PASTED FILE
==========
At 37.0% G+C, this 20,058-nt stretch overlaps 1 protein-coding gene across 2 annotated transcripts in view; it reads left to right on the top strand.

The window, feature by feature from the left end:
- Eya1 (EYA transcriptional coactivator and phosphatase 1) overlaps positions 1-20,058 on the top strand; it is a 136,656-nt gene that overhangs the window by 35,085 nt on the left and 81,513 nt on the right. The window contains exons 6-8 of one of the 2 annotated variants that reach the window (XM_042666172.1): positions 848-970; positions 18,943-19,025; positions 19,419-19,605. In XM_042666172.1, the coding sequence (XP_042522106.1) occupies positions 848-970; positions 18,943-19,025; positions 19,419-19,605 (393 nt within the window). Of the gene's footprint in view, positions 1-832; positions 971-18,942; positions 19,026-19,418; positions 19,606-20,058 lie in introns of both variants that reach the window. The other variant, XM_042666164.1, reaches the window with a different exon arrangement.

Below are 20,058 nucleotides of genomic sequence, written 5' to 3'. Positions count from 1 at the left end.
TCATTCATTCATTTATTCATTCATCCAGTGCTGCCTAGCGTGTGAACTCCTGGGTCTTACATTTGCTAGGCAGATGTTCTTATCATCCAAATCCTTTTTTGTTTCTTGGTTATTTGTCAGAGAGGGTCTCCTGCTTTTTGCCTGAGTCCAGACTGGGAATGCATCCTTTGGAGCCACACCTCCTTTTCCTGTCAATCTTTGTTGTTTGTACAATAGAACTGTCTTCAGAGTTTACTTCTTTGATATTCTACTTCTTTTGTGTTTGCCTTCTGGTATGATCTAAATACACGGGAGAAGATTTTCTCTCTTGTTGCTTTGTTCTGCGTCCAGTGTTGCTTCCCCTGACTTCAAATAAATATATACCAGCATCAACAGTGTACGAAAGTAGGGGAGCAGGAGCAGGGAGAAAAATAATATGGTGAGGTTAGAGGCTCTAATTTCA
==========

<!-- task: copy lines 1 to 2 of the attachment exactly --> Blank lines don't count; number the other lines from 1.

At 37.0% G+C, this 20,058-nt stretch overlaps 1 protein-coding gene across 2 annotated transcripts in view; it reads left to right on the top strand.

The window, feature by feature from the left end: